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Herb of the Week — plant medicine RSS



Herb Of The Week - Osha

This week, we'll be investigating the properties of the Osha Root. The Latin name for this plant is Ligusticum porteri. It's other names include: Bear Medicine, Colorado Cough Root, Chuchupaste, Porter’s Wild Lovage, Indian Root, and Mountain Ginseng.               The root of the osha plant is a traditional Native American herb. Most Native American tribes treated this root with high regard as it was very crucial to their everyday needs. The tribal groups of the Zuni, Chiricahua, Tarahumara and Aztec were among the many groups who used this root. Osha got the name “bear medicine” because it was noted by Native Americans and early settlers that bears would seek it out when they first emerged from hibernation as a...

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Herb Of The Week - Ginger

            This week, we'll be exploring the spicy root of the ginger plant. The Latin name for this plant is Zingiber officinalis. It's other names include: African Ginger, Gan Jiang, Gingembre, Ginger Root,  Imber, Jengibre, Jiang, Kankyo, and Sunthi               The Universtity of Maryland Medical Center writes that the use of ginger originated in China over 2,000 years ago. It was then exported to the Roman empire, where it became valued for its therapeutic as well as culinary properties. The name Ginger comes from Old French gingibre and means ”Spirit” or “Temper”.             Ginger is apart of the Zingberaccae family, to which it lends it's name, and is a relative of tumeric, cardamom, and...

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Herb of the Week - California poppy

 Herb of the Week - California poppy               This week, let's take a look at the California poppy. The Latin name for this plant is Eschscholzia californica. Its other aliases include: TheGolden Poppy; California Sunlight; Cup of Gold; Copa de Oro; and Khishkhash Kalifornia.               The California poppy was first identified by Adelbert von Chamisso. He named it's genus after Johann Fredrich von Eschsholtz, who was his friend and colleague on Otto von Kotzebue's scientific expedition to California aboard the Russian ship Rurik in the mid-1810s.             California poppy is the state flower of California, and is native to California. Its natural habitat extends to Oregon, Washington, Nevada, Arizona, and New Mexico. Throughout history, people have admired...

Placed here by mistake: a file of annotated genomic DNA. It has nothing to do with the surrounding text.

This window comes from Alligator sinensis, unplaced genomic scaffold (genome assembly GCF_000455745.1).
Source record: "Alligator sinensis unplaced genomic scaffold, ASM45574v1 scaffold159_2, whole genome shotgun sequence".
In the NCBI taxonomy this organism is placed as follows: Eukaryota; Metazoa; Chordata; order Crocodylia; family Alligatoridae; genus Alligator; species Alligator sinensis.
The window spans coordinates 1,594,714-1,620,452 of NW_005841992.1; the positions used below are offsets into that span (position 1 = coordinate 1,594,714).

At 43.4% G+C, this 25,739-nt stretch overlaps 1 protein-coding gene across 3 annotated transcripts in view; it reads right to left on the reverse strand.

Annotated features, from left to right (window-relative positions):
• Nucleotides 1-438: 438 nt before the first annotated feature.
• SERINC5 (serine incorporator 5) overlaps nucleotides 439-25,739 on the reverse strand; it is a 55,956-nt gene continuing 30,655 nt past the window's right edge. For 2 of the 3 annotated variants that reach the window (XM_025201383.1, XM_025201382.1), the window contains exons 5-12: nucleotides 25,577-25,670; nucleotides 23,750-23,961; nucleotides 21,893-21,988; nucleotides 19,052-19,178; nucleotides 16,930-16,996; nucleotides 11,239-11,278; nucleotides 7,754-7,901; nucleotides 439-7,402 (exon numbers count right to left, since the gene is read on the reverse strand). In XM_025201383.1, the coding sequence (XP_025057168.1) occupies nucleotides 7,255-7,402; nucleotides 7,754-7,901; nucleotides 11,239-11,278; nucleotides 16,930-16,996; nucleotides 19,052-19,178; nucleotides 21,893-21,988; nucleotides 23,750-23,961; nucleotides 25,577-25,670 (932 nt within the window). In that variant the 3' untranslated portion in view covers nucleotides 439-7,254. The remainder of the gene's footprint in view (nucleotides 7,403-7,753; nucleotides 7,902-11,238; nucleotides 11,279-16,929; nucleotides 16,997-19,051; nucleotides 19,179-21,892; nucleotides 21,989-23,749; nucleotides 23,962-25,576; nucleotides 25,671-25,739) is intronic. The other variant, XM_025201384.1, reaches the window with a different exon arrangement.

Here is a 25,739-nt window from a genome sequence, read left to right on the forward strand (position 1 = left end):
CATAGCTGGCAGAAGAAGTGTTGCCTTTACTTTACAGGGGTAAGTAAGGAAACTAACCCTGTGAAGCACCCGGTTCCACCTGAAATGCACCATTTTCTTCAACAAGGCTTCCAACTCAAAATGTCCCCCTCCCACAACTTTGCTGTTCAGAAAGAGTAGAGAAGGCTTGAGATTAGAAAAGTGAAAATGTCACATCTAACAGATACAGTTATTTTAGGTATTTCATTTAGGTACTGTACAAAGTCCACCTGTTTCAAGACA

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Herb of the Week - Black Seeds

"Black Seed" (Nigella Sativa) has been known to Unani-tibb (Graeco-Arabic traditional) medicinal practice for it's effectiveness as a curative for a variety of illnesses for well over a thousand years, and numerous modern medical studies have shown it's principle constituent (Thymoquinone) to be an effective antioxidant, anticonvulsant, anti-inflammatory agent, to name but a few properties. The following sites can give you a more detailed understanding.         Nigella Sativa http://en.wikipedia.org/wiki/Nigella_sativa   Black Seeds http://www.missionislam.com/health/blackseed.html  Midnight Garden Apothecary offers Nigella Sativa seeds, and we also offer Black Seed extractions in alcohol, glycerin, and traditional honey infusion using the "prophetic method" of Unani-tibb practice.

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Herb of the Week - Turmeric

This week's herb is Turmeric . Turmeric has a very wide amount of medicinal actions, and is an anti-oxidant, hypo-glycemic, antimicrobial, vulnerary, carminative, anti-inflammatory, anti-arthritic, cholagogue, anti-carcinogenic, anti-mutagenic, and stomachic.   Midnight Garden Apothecary offers Turmeric in both Powdered and Tinctured forms.   Latin Name Curcuma longa   Description Turmeric grows wild in the forests of South and Southeast Asia. It is one of the key ingredients in many Asian dishes (it is what gives yellow curry it's color).   Ayurveda (traditional Indian medicine) recommends turmeric in food for its potential medicinal value.   Most turmeric that is used is in the form of rhizome powder, in some regions (especially in Maharashtra, Goa, Konkan and Kanara), turmeric leaves are used to wrap and cook food. This...

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